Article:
Mount Polley highlights need for investment in mining safety: Mark Haddock

Environmental law professor Mark Haddock wants to see the government make more investments in mining safety in light of last year's tailings pond spill at the Mount Polley mine.

Professor of enivironmental law wants to see new money announced for mining invested in safety

The tailings pond breach near the town of Likely, B.C., released 10 billion litres of water and nearly 5 million cubic metres of metals-laden sand, contaminating lakes, creeks and rivers in the region. (Jonathan Hayward/Canadian Press)

Environmental law professor Mark Haddock wants to see the government make more investments in mining safety in light of last year's tailings pond spill at the Mount Polley mine.

The dam collapsed in August, sending nearly 5 million cubic metres of toxic sludge into Hazeltine Creek and Quesnel Lake.

An expert panel appointed to investigate the disaster will release its findings on Saturday, Jan. 31.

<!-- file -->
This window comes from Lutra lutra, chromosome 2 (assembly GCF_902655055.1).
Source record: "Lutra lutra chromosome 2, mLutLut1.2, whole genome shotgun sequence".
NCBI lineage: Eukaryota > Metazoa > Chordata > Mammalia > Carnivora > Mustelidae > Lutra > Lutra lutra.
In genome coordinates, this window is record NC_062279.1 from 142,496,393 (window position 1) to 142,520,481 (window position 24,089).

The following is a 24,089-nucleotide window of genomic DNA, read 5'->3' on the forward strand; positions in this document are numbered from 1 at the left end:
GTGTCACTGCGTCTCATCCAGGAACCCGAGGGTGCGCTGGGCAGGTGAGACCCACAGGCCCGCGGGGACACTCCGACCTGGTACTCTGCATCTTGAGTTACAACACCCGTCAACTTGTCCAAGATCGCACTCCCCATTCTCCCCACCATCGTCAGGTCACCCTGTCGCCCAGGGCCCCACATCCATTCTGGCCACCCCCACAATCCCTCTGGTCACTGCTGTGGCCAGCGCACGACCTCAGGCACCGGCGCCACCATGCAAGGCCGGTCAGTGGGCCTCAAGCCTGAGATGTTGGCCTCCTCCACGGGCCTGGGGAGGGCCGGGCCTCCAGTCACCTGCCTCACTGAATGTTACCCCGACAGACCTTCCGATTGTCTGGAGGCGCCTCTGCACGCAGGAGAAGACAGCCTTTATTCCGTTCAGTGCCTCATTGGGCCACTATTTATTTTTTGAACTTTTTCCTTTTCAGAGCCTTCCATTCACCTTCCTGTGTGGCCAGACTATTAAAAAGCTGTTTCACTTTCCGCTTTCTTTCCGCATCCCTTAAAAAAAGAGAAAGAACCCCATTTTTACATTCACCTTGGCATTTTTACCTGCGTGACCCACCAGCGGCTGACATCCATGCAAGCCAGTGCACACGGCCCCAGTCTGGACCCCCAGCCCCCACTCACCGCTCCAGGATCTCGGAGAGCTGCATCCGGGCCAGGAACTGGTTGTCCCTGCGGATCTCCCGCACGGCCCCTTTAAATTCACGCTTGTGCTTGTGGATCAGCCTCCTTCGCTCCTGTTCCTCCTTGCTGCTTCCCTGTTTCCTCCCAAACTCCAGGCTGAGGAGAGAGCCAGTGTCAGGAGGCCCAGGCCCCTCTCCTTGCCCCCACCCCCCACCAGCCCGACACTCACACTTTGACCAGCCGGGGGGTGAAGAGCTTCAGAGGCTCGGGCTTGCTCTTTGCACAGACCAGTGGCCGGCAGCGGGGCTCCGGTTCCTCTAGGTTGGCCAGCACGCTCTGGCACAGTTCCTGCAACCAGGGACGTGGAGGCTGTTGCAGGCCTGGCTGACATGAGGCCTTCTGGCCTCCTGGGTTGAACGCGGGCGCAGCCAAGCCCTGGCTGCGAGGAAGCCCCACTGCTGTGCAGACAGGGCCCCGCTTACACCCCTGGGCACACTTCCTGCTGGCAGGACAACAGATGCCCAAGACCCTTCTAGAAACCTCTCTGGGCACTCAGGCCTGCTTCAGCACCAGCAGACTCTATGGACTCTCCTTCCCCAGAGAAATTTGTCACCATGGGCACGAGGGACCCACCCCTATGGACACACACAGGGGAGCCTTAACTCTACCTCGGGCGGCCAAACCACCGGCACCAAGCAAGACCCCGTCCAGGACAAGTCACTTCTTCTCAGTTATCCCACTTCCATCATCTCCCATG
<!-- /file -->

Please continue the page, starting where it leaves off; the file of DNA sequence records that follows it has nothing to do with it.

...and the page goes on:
Haddock — who teaches at the University of Victoria's Environmental Law Centre — supervised a group of law students who submitted a report to the panel.

"One [issue] is the adequacy of the regulatory regime. Secondly, the responsiveness of government agencies to reports done by engineers on the dam and the responsiveness of the Mount Polley mining corporation as well," he told The Early Edition's Rick Cluff.

Haddock also said it isn't clear how the government acted when safety concerns were raised about the dam's construction prior to the spill.

"Government hasn't made the documentation available yet," he said.

Haddock has filed access to information requests for documents related to the spill, but hasn't received them. He said he hopes that information becomes public with the release of the report.

$6M in government funding announced

Premier Christy Clark announced the upcoming provincial budget would increase funding to the mining sector by an additional $6 million, bringing total funding to more than $20 million.

"We're increasing resources so that we have more boots on the ground, increasing inspections, making sure in light of what's happened at Mount Polley that we all recognize our greater responsibility to work together and ensure that mining is done safely," she said while speaking at the opening of the Association for Mineral Exploration BC's mineral roundup.

To hear the full interview with Mark Haddock, click the audio labelled: Mark Haddock on Mount Polley.

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